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Judge finds Apple conspired to raise e-book prices

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A judge in the U.S. District Court for the Southern District of New York ruled Wednesday that Apple Inc. colluded with major U.S. publishers to artificially raise the retail prices of e-books.

The lawsuit, in which Indiana joined in May 2012, alleged that Apple, MacMillan and Penguin Group planned to raise the prices of e-books, violating state and federal antitrust laws. Once Apple joined the e-book market in 2010, the suit claims that the two publishers conspired with Apple to shift their distribution model from retailer outlets like Amazon to a model that would allow publishers to set their prices and sell the books directly to customers. This allowed the publishers to charge more for the e-books, which forced other e-book retail outlets to increase their prices.

The plaintiffs – the U.S. Department of Justice and 32 other states –  sought damages, restitution, civil penalties and injunctive relief.

“Federal and state laws are designed to ensure the market remains competitive and fair,” Indiana Attorney General Greg Zoeller said. “This ruling emphasizes the importance of accountability in the E-book marketplace and highlights how the states and the federal government can work together to protect consumers.”

A separate trial on damages will be held at a later date.

The plaintiffs have already settled with five major U.S. publishers regarding allegations relating to the same conduct. Zoeller said together those settlements will result in Indiana residents receiving $2.7 million in refunds.

More information about the refund process can be found at www.ebooksagsettlements.com or by calling the Indiana attorney general’s office at 1-800-382-5516.

 

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  1. File under the Sociology of Hoosier Discipline ... “We will be answering the complaint in due course and defending against the commission’s allegations,” said Indianapolis attorney Don Lundberg, who’s representing Hudson in her disciplinary case. FOR THOSE WHO DO NOT KNOW ... Lundberg ran the statist attorney disciplinary machinery in Indy for decades, and is now the "go to guy" for those who can afford him .... the ultimate insider for the well-to-do and/or connected who find themselves in the crosshairs. It would appear that this former prosecutor knows how the game is played in Circle City ... and is sacrificing accordingly. See more on that here ... http://www.theindianalawyer.com/supreme-court-reprimands-attorney-for-falsifying-hours-worked/PARAMS/article/43757 Legal sociologists could have a field day here ... I wonder why such things are never studied? Is a sacrifice to the well connected former regulators a de facto bribe? Such questions, if probed, could bring about a more just world, a more equal playing field, less Stalinist governance. All of the things that our preambles tell us to value could be advanced if only sunshine reached into such dark worlds. As a great jurist once wrote: "Publicity is justly commended as a remedy for social and industrial diseases. Sunlight is said to be the best of disinfectants; electric light the most efficient policeman." Other People's Money—and How Bankers Use It (1914). Ah, but I am certifiable, according to the Indiana authorities, according to the ISC it can be read, for believing such trite things and for advancing such unwanted thoughts. As a great albeit fictional and broken resistance leaders once wrote: "I am the dead." Winston Smith Let us all be dead to the idea of maintaining a patently unjust legal order.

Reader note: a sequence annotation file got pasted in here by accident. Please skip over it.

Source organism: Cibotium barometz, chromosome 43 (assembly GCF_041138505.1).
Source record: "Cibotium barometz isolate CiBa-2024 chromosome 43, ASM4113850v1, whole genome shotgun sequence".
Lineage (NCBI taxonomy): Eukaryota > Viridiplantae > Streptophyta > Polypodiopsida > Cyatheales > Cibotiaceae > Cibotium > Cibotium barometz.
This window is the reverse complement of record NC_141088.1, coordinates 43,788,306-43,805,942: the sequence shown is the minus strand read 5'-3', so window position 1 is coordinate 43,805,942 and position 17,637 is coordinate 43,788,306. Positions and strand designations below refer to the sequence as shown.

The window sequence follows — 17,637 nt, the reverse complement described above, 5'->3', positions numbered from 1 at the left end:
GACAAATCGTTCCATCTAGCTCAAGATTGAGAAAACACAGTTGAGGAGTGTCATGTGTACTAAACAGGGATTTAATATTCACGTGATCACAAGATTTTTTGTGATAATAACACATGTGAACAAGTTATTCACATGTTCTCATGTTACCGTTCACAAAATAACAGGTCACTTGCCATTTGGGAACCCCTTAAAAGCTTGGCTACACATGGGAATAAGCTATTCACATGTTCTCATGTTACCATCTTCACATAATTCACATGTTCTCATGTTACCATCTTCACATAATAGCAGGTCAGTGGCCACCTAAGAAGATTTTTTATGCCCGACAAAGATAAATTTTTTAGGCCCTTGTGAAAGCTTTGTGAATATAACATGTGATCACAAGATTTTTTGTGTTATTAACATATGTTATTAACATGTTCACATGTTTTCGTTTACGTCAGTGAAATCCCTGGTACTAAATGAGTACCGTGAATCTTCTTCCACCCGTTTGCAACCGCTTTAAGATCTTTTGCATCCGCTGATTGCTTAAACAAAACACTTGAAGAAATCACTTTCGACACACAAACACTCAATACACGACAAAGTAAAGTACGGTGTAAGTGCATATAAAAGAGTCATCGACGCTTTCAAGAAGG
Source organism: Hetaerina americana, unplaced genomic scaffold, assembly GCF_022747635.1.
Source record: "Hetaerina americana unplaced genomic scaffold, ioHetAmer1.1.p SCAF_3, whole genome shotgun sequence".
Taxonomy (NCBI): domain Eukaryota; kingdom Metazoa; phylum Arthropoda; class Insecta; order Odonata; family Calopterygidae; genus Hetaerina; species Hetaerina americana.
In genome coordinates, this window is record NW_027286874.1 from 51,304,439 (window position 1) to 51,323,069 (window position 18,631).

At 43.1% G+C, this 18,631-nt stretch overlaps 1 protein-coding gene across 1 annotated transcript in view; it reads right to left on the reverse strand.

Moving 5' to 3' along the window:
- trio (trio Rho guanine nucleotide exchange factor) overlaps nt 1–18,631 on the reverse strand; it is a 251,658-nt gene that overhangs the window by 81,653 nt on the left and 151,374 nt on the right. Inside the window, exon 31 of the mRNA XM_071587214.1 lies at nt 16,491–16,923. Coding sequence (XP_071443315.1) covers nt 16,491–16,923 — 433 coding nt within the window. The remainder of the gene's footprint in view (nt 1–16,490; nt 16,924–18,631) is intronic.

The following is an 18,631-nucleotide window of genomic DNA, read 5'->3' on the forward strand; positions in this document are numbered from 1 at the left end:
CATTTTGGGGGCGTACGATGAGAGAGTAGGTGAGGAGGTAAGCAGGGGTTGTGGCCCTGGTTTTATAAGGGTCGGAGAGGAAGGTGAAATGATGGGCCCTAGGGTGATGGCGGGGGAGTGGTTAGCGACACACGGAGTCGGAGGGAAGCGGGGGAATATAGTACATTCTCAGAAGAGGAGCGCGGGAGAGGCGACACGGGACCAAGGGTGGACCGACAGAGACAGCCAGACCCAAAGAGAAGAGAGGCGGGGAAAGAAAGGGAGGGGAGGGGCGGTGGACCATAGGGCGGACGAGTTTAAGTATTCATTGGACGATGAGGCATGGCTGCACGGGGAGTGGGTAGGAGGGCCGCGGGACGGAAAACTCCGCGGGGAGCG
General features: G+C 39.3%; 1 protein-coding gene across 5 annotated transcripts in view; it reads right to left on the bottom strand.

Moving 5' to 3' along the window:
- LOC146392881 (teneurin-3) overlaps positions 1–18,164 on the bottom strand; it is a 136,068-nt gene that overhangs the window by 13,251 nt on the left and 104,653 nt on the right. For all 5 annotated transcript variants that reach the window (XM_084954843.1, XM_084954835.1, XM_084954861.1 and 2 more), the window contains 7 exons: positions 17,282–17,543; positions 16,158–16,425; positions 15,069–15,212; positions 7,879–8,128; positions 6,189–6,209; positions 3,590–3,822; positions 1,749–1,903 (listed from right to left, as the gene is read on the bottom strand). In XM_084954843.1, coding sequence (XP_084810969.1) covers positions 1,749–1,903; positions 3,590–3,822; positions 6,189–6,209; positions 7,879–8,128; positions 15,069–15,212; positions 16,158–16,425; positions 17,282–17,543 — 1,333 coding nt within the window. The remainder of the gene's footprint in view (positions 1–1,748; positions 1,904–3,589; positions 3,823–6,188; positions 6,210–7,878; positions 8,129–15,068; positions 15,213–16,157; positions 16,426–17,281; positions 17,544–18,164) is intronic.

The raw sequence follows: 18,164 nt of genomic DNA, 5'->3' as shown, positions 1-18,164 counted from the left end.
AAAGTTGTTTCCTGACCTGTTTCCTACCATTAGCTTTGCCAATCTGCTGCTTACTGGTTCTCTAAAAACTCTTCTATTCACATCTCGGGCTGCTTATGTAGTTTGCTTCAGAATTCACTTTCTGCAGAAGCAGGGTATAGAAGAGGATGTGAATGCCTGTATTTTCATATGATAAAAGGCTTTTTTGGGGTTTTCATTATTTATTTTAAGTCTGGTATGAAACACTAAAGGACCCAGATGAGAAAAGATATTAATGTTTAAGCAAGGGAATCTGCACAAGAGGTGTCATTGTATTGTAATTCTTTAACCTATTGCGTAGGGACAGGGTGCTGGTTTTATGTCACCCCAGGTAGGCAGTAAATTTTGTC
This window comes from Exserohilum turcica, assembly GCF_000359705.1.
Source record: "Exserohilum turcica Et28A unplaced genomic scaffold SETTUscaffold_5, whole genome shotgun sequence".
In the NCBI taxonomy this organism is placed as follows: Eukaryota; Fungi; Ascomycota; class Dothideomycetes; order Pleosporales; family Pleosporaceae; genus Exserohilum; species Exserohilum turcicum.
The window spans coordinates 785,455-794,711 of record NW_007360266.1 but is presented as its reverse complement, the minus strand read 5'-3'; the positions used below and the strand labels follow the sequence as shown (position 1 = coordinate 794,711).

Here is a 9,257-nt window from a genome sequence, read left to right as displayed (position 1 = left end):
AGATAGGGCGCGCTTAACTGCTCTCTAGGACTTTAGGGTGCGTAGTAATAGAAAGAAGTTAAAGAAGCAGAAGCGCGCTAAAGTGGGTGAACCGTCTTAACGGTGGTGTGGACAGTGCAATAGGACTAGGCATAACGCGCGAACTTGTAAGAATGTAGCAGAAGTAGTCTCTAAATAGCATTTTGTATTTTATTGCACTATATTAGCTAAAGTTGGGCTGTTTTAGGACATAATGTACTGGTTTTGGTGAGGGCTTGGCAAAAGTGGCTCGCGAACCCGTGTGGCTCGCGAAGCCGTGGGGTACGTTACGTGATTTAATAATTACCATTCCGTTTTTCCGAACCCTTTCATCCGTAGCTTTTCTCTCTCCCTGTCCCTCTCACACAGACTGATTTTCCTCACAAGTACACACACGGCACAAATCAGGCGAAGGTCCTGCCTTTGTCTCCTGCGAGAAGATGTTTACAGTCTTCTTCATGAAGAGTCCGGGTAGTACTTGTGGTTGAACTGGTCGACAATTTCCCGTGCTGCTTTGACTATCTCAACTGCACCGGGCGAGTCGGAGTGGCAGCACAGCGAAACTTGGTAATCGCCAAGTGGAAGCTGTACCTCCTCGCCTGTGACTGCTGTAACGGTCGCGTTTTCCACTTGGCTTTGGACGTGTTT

2. The Department of Education still has over $100 million of ITT Education Services money in the form of $100+ million Letters of Credit. That money was supposed to be used by The DOE to help students. The DOE did nothing to help students. The DOE essentially stole the money from ITT Tech and still has the money. The trustee should be going after the DOE to get the money back for people who are owed that money, including shareholders.

  3. Do you know who the sponsor of the last-minute amendment was?

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